Embroidery helps lift women on grassland out of poverty



How can an embroidery needle help 2,895 households shake off poverty?

How can a thread connect 26,000 women and the heritage of Mongolian embroidery?

Here is the story about the hometown of China's Mongolian embroidery culture.

Ethnic Mongolian Bai Jingying was born into a family of embroidery masters in North China's Inner Mongolia Autonomous Region. She is adept at needlework.

Since 2016, the Mongolian embroidery industry has been listed as the pillar of poverty alleviation in Horqin Right Wing Middle Banner.

Bai soon became head of the local Mongolian embroidery group.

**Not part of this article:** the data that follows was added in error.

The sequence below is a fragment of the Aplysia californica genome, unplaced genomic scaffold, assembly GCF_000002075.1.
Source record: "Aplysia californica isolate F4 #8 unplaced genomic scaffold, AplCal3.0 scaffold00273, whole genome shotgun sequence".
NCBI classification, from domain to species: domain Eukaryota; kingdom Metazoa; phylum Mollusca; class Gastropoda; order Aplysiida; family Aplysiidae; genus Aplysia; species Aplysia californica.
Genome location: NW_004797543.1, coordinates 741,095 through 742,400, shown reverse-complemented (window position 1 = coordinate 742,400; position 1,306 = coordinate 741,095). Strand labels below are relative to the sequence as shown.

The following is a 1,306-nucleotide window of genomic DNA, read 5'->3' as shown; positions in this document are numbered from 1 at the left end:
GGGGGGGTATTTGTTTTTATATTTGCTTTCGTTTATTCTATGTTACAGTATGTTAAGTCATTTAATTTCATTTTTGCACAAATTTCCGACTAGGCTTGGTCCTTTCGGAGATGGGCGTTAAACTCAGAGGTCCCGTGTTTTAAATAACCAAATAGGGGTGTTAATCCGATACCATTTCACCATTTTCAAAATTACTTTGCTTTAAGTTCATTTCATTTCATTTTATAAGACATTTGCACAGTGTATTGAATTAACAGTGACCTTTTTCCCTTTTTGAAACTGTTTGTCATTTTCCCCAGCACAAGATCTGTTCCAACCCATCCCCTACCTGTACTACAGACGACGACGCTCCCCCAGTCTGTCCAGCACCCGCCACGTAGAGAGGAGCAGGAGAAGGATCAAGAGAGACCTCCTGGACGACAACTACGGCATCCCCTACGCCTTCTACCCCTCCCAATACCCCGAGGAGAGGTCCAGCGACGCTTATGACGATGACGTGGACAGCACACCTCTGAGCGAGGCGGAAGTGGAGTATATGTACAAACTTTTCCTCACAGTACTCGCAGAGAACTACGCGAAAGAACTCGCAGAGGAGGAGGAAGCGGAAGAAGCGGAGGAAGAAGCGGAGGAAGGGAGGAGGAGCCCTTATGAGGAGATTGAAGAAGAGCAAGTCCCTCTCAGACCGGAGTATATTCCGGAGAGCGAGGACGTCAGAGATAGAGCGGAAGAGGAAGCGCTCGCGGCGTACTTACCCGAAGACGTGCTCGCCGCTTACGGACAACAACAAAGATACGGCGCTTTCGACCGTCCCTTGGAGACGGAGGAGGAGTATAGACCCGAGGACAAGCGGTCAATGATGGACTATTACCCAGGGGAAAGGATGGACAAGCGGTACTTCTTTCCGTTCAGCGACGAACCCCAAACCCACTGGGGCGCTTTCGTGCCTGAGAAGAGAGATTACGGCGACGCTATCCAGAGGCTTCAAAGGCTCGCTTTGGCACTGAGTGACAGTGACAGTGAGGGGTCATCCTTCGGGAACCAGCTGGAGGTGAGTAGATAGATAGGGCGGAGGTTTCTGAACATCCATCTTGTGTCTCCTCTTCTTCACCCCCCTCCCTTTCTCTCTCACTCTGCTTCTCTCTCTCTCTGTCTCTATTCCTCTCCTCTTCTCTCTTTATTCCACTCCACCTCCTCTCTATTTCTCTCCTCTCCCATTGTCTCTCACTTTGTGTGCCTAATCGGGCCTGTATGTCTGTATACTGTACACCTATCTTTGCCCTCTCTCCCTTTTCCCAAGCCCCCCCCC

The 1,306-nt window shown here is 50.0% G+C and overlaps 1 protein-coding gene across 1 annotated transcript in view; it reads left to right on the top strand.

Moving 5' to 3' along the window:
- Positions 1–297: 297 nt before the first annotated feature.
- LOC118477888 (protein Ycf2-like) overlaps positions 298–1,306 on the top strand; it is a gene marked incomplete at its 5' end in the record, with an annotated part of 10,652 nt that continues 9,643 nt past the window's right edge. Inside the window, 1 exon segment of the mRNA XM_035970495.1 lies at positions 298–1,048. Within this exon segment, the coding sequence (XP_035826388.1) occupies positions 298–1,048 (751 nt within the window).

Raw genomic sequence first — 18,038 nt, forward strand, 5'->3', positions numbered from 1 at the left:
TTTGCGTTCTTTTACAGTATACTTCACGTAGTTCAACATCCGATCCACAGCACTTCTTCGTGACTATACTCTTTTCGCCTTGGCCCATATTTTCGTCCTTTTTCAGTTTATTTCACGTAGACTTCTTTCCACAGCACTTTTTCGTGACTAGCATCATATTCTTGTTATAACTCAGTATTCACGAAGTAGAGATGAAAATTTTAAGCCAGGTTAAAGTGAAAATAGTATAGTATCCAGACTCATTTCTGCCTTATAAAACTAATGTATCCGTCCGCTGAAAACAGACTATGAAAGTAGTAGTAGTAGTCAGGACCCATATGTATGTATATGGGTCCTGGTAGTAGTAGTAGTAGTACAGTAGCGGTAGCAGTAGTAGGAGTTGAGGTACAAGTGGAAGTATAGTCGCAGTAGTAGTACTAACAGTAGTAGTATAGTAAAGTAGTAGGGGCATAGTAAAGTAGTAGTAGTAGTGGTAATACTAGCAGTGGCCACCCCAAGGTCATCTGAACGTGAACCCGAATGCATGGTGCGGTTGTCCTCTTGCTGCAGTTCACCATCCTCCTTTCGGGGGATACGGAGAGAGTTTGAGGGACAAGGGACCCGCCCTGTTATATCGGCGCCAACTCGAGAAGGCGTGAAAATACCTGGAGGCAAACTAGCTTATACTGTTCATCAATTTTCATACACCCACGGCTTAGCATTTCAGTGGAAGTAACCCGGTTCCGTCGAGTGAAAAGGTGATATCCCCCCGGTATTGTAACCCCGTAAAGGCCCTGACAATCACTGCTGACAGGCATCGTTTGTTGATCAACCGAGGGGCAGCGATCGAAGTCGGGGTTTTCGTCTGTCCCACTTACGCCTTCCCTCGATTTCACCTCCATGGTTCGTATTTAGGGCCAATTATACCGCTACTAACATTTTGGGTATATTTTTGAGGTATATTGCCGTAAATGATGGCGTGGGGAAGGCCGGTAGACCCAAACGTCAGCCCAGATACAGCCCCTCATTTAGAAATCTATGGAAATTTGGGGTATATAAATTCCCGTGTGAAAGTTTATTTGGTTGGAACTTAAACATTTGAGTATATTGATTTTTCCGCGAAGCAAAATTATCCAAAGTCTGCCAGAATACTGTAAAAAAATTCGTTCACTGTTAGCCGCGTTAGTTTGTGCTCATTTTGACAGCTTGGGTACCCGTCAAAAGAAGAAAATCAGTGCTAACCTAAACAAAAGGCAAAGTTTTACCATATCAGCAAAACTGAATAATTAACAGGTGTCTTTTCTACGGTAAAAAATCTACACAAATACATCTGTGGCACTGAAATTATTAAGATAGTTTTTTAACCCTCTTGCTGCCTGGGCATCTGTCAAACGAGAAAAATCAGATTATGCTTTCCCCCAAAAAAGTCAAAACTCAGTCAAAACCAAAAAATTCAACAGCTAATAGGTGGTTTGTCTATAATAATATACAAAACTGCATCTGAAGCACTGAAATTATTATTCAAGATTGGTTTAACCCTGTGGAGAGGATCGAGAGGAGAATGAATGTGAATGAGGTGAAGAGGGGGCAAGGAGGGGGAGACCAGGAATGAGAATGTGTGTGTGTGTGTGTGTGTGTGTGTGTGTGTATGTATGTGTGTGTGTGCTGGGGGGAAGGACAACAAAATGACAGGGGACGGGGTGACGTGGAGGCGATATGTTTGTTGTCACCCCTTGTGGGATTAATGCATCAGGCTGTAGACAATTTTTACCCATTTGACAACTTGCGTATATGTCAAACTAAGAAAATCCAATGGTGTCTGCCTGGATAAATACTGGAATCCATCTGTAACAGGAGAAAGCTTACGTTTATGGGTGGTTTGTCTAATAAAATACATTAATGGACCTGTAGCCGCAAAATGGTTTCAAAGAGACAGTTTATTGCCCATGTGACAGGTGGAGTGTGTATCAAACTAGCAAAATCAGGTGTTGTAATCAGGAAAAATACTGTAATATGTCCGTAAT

She has been to 173 villages and held more than 130 training classes to help local women learn embroidery skills. Bai also designed embroidery patterns by herself.

She has created 1,072 embroidery products and 7,000 pieces of patterns so far.

Mei Rong is a first-class embroiderer who benefits from the poverty alleviation project. She said embroidery makes a radical change in her life.

With the promotion of rural revitalization, ethnic intangible cultural heritages including Mongolian embroidery are inherited and passed on in Horqin Right Wing Middle Banner.

Meanwhile, villagers' household incomes have increased thanks to embroidery. For Bai and her embroidery industry, the next step is to strengthen training and expand the embroidery market.